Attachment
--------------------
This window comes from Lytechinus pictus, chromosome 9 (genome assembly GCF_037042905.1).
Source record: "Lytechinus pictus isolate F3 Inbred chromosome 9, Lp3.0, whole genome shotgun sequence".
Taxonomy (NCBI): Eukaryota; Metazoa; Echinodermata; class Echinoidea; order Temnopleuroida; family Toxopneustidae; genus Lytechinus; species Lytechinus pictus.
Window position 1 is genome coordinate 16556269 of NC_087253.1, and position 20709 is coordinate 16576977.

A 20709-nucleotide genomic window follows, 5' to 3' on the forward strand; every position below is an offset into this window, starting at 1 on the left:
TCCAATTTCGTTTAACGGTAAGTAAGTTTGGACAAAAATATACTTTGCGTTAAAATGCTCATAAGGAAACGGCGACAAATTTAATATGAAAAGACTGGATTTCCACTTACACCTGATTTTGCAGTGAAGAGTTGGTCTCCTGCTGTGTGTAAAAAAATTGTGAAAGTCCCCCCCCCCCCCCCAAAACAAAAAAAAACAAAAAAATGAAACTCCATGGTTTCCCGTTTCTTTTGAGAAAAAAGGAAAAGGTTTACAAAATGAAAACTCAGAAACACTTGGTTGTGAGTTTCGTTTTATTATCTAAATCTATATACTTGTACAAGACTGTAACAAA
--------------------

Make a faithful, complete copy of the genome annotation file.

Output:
This window comes from Lytechinus pictus, chromosome 9 (genome assembly GCF_037042905.1).
Source record: "Lytechinus pictus isolate F3 Inbred chromosome 9, Lp3.0, whole genome shotgun sequence".
Taxonomy (NCBI): Eukaryota; Metazoa; Echinodermata; class Echinoidea; order Temnopleuroida; family Toxopneustidae; genus Lytechinus; species Lytechinus pictus.
Window position 1 is genome coordinate 16556269 of NC_087253.1, and position 20709 is coordinate 16576977.

A 20709-nucleotide genomic window follows, 5' to 3' on the forward strand; every position below is an offset into this window, starting at 1 on the left:
TCCAATTTCGTTTAACGGTAAGTAAGTTTGGACAAAAATATACTTTGCGTTAAAATGCTCATAAGGAAACGGCGACAAATTTAATATGAAAAGACTGGATTTCCACTTACACCTGATTTTGCAGTGAAGAGTTGGTCTCCTGCTGTGTGTAAAAAAATTGTGAAAGTCCCCCCCCCCCCCCCAAAACAAAAAAAAACAAAAAAATGAAACTCCATGGTTTCCCGTTTCTTTTGAGAAAAAAGGAAAAGGTTTACAAAATGAAAACTCAGAAACACTTGGTTGTGAGTTTCGTTTTATTATCTAAATCTATATACTTGTACAAGACTGTAACAAA